Abstract

Calculations have been carried out for first- and second-order backscattering from water clouds illuminated by a continuous 0.9-μ beam with a finite divergence angle. In the single-scattering calculations several cloud types were used, while only an approximation to fair weather cumulus clouds was used for double scattering. It was found that the intensity and hence the reflectivity varied with the transceiver-cloud distance for both orders of scattering. Second-order backscattering also varied with field of view. From these results a criterion is suggested for determining when the plane parallel atmosphere theories can be used with finite beams.

© 1972 Optical Society of America

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References

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  1. G. N. Plass, G. W. Kattawar, Appl. Opt. 7, 415 (1968).
    [CrossRef] [PubMed]
  2. E. Bauer, Appl. Opt. 3, 197 (1964).
    [CrossRef]
  3. H. C. Van de Hulst, Light Scattering by Small Particles (Wiley, New York, 1957).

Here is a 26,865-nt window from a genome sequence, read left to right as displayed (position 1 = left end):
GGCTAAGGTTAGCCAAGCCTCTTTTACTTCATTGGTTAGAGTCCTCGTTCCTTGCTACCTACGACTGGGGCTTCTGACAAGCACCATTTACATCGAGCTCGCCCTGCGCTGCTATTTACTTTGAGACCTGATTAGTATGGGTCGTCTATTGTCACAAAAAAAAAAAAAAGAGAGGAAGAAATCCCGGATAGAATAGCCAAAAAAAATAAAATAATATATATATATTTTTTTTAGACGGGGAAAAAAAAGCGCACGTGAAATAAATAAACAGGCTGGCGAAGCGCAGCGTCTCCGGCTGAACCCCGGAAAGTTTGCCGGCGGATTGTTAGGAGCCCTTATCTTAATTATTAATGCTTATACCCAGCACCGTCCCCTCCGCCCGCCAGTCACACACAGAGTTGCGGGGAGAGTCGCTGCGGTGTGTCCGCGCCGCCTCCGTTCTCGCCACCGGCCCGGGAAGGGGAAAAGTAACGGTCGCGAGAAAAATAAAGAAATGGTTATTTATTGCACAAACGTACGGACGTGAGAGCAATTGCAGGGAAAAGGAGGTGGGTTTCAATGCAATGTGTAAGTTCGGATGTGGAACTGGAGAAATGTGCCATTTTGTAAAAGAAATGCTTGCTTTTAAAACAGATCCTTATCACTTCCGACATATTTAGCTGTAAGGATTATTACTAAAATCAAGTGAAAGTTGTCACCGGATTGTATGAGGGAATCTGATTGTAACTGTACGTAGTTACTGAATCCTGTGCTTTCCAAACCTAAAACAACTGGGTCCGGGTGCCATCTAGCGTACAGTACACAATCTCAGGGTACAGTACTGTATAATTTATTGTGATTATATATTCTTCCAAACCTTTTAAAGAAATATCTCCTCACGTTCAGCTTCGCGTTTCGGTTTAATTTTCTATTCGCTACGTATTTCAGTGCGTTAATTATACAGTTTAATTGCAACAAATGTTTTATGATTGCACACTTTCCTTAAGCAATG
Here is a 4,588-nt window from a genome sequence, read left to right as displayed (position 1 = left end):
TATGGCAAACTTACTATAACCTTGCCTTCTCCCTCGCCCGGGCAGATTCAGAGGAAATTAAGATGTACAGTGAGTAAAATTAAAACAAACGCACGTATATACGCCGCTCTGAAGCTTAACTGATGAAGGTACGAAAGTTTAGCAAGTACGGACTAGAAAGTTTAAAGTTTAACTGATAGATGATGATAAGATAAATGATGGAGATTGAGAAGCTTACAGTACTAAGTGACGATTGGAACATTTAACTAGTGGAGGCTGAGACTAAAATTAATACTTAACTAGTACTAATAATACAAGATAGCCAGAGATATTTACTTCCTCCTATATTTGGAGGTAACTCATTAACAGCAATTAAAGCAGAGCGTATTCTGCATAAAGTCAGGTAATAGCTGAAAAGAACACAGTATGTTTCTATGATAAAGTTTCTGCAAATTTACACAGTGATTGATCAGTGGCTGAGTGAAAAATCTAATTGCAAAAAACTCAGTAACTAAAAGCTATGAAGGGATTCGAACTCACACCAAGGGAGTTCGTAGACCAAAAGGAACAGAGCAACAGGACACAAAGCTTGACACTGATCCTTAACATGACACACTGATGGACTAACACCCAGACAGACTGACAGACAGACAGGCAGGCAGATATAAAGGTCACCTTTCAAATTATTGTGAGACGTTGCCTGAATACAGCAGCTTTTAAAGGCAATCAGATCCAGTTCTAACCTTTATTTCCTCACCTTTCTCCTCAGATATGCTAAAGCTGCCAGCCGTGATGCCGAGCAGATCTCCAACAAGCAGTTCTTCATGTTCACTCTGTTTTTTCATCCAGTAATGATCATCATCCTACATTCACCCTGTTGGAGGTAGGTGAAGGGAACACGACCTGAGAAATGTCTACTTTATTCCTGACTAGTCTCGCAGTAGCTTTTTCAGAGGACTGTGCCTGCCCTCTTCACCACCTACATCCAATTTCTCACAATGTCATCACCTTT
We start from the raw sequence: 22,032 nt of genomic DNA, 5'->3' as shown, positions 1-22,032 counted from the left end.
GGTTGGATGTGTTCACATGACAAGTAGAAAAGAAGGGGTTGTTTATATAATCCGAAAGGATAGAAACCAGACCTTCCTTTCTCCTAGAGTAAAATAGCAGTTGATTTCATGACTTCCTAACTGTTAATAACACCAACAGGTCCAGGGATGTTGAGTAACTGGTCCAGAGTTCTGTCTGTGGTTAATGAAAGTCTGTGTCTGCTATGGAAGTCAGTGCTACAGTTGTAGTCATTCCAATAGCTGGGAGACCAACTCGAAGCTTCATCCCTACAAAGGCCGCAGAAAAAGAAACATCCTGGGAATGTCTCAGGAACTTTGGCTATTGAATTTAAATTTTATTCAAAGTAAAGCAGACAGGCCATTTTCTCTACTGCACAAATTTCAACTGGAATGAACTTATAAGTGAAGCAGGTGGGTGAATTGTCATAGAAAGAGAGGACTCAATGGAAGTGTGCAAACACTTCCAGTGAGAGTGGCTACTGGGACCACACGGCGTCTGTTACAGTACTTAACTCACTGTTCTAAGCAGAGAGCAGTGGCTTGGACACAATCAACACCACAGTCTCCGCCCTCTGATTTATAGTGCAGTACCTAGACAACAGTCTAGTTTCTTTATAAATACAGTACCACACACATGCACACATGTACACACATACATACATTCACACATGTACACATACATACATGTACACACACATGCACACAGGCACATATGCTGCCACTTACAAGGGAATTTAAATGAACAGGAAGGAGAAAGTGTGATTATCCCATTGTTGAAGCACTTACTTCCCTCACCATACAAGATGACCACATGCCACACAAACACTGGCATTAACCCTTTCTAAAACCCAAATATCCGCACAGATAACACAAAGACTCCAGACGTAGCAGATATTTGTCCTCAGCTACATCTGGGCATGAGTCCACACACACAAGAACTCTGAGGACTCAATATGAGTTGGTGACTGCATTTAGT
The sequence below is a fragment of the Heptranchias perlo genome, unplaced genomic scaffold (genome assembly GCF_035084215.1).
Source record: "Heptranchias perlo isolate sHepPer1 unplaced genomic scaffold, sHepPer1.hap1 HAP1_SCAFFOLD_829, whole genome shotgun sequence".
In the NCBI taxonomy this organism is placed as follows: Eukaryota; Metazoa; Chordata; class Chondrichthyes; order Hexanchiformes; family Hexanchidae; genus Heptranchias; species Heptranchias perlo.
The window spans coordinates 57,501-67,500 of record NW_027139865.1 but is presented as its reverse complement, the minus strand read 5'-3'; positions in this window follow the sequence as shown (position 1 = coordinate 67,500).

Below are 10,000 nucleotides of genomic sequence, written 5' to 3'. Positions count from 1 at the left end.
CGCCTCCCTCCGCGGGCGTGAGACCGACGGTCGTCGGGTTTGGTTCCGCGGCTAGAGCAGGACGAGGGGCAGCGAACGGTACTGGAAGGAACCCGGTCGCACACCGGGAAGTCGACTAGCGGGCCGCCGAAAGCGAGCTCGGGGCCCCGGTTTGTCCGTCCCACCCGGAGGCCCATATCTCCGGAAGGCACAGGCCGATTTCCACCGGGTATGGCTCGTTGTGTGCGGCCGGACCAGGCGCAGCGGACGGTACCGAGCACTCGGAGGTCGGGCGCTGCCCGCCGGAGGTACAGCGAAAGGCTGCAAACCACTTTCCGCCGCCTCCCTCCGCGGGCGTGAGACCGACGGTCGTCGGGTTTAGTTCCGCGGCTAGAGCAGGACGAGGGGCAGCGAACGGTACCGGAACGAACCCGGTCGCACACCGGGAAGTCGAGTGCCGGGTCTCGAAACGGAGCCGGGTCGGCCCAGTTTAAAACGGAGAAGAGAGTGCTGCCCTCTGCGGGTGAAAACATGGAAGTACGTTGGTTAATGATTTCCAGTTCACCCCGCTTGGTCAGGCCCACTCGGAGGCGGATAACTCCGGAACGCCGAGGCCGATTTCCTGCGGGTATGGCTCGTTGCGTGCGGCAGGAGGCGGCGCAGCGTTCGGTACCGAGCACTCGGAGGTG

4. M. Abramowitz, I. A. Stegun, Eds., Handbook of Mathematical Functions (U.S. Govt. Printing Office, Washington, 1965).
  5. D. Deirmendjian, Electromagnetic Scattering on Spherical Polydispersions (Elsevier, New York, 1969).
  6. L. W. Carrier, G. A. Cato, K. J. von Essen, Appl. Opt. 7, 1209 (1967).
    [CrossRef]
  7. W. M. Irvine, J. B. Pollack, Icarus 8, 324 (1968).
    [CrossRef]
  8. J. V. Dave, Rep. 320-3237, IBM Scientific Center, Palo Alto, Calif. (1968).
  9. H. Conroy, “Molecular Schroedinger Equation, VIII. A New Method for Evaluation of Multidimensional Integrals,” Mellon Institute, Pittsburgh, Pa. (1967).
  10. H. Margenau, G. M. Murphy, The Mathematics of Physics and Engineers (Van Nostrand Co., New York, 1957).
  11. G. W. Kattawar, G. N. Plass, Appl. Opt. 7, 869 (1968).
    [CrossRef] [PubMed]

1968

1967

L. W. Carrier, G. A. Cato, K. J. von Essen, Appl. Opt. 7, 1209 (1967).
[CrossRef]

1964

Bauer, E.

Carrier, L. W.

L. W. Carrier, G. A. Cato, K. J. von Essen, Appl. Opt. 7, 1209 (1967).
[CrossRef]

Cato, G. A.

L. W. Carrier, G. A. Cato, K. J. von Essen, Appl. Opt. 7, 1209 (1967).
[CrossRef]

Conroy, H.

H. Conroy, “Molecular Schroedinger Equation, VIII. A New Method for Evaluation of Multidimensional Integrals,” Mellon Institute, Pittsburgh, Pa. (1967).

Dave, J. V.

J. V. Dave, Rep. 320-3237, IBM Scientific Center, Palo Alto, Calif. (1968).

Deirmendjian, D.

D. Deirmendjian, Electromagnetic Scattering on Spherical Polydispersions (Elsevier, New York, 1969).

Irvine, W. M.

W. M. Irvine, J. B. Pollack, Icarus 8, 324 (1968).
[CrossRef]

Kattawar, G. W.

Margenau, H.